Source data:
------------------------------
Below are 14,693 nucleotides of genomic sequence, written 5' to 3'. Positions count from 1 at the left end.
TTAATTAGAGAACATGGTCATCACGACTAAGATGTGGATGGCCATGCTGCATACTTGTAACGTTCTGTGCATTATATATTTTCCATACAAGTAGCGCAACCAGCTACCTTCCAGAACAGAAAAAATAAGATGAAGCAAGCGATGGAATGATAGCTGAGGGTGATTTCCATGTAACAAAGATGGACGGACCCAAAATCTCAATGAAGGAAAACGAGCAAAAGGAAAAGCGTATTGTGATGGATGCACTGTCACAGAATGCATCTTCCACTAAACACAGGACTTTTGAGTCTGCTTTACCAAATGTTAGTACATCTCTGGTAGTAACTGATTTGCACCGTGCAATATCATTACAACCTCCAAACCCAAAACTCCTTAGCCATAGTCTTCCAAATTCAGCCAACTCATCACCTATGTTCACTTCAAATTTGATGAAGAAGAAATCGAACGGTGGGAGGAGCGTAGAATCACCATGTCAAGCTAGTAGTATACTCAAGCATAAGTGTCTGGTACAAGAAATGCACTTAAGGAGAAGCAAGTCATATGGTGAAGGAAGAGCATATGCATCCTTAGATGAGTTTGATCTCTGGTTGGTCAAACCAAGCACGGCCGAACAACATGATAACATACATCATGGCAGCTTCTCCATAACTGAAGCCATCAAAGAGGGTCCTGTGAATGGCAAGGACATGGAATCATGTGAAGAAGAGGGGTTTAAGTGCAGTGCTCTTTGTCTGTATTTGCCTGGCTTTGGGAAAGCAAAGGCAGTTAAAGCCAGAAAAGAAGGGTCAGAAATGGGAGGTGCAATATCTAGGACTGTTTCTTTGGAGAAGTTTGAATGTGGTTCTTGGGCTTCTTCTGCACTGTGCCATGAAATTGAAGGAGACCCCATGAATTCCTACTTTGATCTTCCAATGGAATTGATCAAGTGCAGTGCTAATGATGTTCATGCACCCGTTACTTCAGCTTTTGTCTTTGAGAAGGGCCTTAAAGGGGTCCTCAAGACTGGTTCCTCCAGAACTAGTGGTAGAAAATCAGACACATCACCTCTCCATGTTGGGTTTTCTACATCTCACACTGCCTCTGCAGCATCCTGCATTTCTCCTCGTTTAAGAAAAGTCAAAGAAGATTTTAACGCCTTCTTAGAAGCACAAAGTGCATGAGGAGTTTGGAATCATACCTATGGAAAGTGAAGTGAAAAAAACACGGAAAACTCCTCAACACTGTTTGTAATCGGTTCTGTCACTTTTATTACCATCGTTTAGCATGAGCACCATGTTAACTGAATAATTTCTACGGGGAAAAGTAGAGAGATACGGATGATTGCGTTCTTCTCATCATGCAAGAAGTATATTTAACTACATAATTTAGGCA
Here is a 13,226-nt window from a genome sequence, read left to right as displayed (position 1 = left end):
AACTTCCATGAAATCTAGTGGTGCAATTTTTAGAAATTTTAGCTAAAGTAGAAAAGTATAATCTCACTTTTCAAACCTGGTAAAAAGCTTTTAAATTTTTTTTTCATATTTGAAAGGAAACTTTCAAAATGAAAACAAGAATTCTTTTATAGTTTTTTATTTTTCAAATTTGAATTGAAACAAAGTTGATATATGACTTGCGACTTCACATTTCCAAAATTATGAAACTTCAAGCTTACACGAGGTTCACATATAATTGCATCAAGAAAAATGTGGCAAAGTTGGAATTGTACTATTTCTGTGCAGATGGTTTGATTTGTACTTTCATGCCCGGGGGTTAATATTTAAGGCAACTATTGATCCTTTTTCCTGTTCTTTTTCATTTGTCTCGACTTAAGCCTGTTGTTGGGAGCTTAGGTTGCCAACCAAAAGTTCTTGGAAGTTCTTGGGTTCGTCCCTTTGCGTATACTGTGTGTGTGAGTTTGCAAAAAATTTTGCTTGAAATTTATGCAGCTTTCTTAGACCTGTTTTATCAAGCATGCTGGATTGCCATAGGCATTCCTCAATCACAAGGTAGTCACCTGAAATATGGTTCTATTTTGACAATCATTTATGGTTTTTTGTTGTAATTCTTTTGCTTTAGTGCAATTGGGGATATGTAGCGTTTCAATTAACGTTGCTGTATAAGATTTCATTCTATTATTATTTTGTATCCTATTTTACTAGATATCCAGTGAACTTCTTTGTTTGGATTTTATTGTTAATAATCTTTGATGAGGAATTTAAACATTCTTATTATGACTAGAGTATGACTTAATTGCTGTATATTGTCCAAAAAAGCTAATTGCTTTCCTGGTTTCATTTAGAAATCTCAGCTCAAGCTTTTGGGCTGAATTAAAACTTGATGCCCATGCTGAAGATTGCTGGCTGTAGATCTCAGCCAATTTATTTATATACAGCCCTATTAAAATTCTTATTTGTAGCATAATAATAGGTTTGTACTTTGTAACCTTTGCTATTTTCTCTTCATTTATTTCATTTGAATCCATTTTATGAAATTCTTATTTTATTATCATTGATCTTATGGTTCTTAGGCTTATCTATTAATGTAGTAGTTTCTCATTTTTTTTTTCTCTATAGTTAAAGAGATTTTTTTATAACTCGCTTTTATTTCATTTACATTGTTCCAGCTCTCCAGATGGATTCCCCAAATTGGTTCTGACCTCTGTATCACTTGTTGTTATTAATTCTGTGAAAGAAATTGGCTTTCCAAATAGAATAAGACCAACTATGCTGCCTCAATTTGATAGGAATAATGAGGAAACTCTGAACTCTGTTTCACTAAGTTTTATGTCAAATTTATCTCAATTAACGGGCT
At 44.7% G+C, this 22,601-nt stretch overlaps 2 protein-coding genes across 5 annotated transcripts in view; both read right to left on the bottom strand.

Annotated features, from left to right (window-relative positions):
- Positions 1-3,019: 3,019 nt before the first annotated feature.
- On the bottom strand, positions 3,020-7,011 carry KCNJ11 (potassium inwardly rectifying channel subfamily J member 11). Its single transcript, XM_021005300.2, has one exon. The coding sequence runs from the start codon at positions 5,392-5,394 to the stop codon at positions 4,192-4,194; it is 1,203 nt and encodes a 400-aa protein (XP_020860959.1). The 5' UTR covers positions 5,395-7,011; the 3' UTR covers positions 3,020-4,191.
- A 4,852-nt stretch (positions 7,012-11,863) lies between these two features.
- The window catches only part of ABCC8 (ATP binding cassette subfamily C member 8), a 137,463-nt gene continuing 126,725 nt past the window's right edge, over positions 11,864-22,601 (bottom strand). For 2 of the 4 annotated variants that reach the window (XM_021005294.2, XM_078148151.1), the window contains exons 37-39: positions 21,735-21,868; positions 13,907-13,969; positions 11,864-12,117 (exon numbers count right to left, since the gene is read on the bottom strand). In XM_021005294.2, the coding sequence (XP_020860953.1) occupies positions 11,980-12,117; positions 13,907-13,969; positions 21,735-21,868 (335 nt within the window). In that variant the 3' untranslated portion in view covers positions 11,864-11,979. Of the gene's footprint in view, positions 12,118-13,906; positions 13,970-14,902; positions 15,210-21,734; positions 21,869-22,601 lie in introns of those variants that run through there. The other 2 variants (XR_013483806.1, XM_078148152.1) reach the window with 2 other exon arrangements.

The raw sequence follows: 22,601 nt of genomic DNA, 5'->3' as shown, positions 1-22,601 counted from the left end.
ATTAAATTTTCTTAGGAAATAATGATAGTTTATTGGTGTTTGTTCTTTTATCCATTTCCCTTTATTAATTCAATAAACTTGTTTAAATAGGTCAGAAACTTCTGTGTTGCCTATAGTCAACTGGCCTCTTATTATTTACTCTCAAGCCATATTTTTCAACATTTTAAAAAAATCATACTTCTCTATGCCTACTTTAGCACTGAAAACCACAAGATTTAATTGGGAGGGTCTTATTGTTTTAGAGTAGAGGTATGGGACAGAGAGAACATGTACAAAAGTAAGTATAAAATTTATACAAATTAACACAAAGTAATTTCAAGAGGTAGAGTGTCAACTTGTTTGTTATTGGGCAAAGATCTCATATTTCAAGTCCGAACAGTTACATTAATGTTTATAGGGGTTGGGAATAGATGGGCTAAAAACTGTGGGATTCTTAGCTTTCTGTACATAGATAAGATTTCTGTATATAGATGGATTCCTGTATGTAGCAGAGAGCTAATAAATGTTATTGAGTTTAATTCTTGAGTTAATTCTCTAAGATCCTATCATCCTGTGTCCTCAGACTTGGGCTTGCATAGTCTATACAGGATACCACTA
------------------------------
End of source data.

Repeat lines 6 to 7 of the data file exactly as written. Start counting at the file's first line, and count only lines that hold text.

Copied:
Annotated features, from left to right (window-relative positions):
- Positions 1-3,019: 3,019 nt before the first annotated feature.